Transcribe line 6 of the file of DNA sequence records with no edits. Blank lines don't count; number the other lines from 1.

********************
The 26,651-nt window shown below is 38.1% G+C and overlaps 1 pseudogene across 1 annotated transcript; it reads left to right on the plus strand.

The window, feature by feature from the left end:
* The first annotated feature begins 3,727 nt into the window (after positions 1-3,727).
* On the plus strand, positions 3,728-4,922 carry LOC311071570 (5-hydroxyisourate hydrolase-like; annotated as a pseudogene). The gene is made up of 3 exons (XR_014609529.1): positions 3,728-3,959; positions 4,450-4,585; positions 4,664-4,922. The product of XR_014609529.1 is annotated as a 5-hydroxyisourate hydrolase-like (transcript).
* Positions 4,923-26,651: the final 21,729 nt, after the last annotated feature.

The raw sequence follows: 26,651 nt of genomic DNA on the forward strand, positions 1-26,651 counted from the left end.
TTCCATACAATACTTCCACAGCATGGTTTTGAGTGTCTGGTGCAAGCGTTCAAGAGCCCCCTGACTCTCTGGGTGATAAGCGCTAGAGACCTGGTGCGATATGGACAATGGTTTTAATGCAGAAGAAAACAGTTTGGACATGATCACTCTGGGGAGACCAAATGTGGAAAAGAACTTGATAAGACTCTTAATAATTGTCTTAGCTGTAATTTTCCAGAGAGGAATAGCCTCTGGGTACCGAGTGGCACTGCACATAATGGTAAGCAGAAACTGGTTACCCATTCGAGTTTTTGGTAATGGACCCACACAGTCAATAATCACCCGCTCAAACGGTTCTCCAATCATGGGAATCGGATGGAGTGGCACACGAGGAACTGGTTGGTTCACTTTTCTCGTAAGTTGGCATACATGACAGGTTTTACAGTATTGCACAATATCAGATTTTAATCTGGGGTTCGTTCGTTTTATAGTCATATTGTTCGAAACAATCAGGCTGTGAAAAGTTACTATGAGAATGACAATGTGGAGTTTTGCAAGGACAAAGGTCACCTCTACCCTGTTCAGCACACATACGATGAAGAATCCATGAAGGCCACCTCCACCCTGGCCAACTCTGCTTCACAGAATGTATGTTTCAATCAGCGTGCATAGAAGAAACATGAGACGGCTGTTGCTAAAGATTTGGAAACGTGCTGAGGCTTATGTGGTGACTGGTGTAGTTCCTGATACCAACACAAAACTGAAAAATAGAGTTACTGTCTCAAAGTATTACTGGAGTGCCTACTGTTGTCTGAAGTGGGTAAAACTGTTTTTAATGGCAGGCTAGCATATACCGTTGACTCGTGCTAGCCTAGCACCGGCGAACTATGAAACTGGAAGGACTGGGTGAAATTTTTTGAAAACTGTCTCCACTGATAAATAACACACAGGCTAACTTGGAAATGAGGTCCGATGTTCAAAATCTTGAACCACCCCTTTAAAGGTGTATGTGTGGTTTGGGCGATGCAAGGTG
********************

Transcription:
The raw sequence follows: 26,651 nt of genomic DNA on the forward strand, positions 1-26,651 counted from the left end.